Science Experiment: Surface Tension – Pepper Scatter

Science Experiment: Surface Tension – Pepper Scatter

WaterThe surface layer of liquids has a thin elastic “skin” called surface tension. You can see surface tension at work when you see a drop of water – it creates a little “bead” of water, like a little dome. Surface tension is what makes the dome shape – the water doesn’t flatten out. See the drops of water on that leaf? Water is made up of two kinds of atoms, hydrogen and oxygen. The name for the water molecule is H2O. The water molecule has 2 hydrogen atoms represented by the H2 and 1 oxygen atom represented by the O.

Water molecules are attracted to each other because hydrogen atoms and oxygen atoms are attracted to each other. They hug close together really tight. They hug so close together they don’t want to touch other molecules around them. In the picture you can see that the water drops have formed into balls so that they are touching the smallest amount of leaf possible. Try the following experiment to see surface tension at work.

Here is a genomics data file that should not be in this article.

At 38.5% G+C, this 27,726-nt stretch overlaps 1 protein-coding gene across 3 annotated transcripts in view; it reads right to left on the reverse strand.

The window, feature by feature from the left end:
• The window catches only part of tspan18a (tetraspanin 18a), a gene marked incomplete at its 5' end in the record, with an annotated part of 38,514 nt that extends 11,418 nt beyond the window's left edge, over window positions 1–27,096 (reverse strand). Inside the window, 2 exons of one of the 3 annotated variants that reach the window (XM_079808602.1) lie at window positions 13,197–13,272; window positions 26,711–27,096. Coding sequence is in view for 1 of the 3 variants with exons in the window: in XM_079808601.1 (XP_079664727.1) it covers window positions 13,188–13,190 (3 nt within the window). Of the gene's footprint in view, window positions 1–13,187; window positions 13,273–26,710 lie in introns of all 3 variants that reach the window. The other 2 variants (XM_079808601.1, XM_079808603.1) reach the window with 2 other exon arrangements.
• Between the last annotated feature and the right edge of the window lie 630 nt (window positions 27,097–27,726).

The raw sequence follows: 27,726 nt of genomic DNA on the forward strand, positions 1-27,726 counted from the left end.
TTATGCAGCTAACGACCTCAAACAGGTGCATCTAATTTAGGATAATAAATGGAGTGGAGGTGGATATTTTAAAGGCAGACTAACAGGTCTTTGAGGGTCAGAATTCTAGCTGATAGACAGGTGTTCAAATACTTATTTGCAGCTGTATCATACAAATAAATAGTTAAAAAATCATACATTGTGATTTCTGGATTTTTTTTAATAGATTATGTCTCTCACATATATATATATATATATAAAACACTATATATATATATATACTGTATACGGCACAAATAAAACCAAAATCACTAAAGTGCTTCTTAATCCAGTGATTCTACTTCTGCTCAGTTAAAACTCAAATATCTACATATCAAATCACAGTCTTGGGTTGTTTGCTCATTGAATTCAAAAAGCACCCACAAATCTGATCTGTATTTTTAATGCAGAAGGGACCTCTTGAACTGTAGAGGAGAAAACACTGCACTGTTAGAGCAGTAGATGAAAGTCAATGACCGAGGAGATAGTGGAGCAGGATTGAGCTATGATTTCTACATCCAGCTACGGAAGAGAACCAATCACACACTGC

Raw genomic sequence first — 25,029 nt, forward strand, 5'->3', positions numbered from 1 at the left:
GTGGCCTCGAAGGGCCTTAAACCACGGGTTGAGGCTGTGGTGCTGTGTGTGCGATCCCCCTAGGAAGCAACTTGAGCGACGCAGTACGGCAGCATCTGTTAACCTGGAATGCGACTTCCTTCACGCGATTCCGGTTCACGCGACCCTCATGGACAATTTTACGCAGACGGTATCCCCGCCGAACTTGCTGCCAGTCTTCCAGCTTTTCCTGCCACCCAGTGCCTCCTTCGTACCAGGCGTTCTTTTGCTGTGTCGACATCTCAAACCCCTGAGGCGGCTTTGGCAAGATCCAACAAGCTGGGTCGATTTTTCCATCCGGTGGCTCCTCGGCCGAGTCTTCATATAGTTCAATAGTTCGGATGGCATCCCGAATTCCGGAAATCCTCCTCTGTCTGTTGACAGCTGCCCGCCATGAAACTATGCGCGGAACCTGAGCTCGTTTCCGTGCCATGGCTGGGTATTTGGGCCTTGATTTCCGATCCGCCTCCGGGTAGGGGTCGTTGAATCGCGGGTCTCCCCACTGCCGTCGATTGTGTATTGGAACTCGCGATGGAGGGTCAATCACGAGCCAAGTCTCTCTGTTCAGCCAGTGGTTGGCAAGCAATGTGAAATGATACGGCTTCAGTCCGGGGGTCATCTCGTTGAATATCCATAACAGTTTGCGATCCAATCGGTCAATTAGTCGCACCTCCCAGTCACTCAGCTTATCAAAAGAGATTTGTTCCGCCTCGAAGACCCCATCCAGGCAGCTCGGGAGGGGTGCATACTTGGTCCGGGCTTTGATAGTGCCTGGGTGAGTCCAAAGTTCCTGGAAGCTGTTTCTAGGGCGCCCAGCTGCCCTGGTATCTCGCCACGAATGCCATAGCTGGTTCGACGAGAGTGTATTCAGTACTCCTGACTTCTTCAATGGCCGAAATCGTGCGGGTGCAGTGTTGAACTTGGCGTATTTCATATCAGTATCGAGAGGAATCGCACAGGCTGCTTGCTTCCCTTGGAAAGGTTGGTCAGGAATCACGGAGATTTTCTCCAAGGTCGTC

What You Need:

  • bowl
  • water
  • pepper
  • toothpicks
  • dish soap

Fill the bowl with water. Sprinkle some pepper on top of the water – see how it just sits there on top of the water? The pepper is resting on that thin “skin” of surface tension. You can also try this with toothpicks – the toothpicks will also just sit on top of the water resting on the thin “skin” of surface tension.

No put a few drops of dish soap in the water with the pepper. What happens? Soap molecules are different than water molecules. Soap molecules DON’T stick together and they DON’T stick to the water molecule. One part of the soap molecule is attracted to water and the other part wants to push water away – that’s what makes the pepper, or the toothpicks, scatter. The soap breaks the surface tension that water has, it breaks those bonds between the water molecules. The books, websites and science experiments suggestions on this page will help you do research and answer homework questions about surface tension.

Here is a fascinating video from space that demonstrates surface tension:

Websites, Activities & Printables:

Science in Context: Surface Tension is a database you can use in any IndyPL Library Branch or at home. Login using your IndyPL library card number. The Science in Context database will show you articles, images and videos to help you learn about surface tension.​



You can also ask a math and science expert for homework help by calling the Ask Rose Homework Hotline. They provide FREE math and science homework help to Indiana students in grades 6-12.


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9 Responses »

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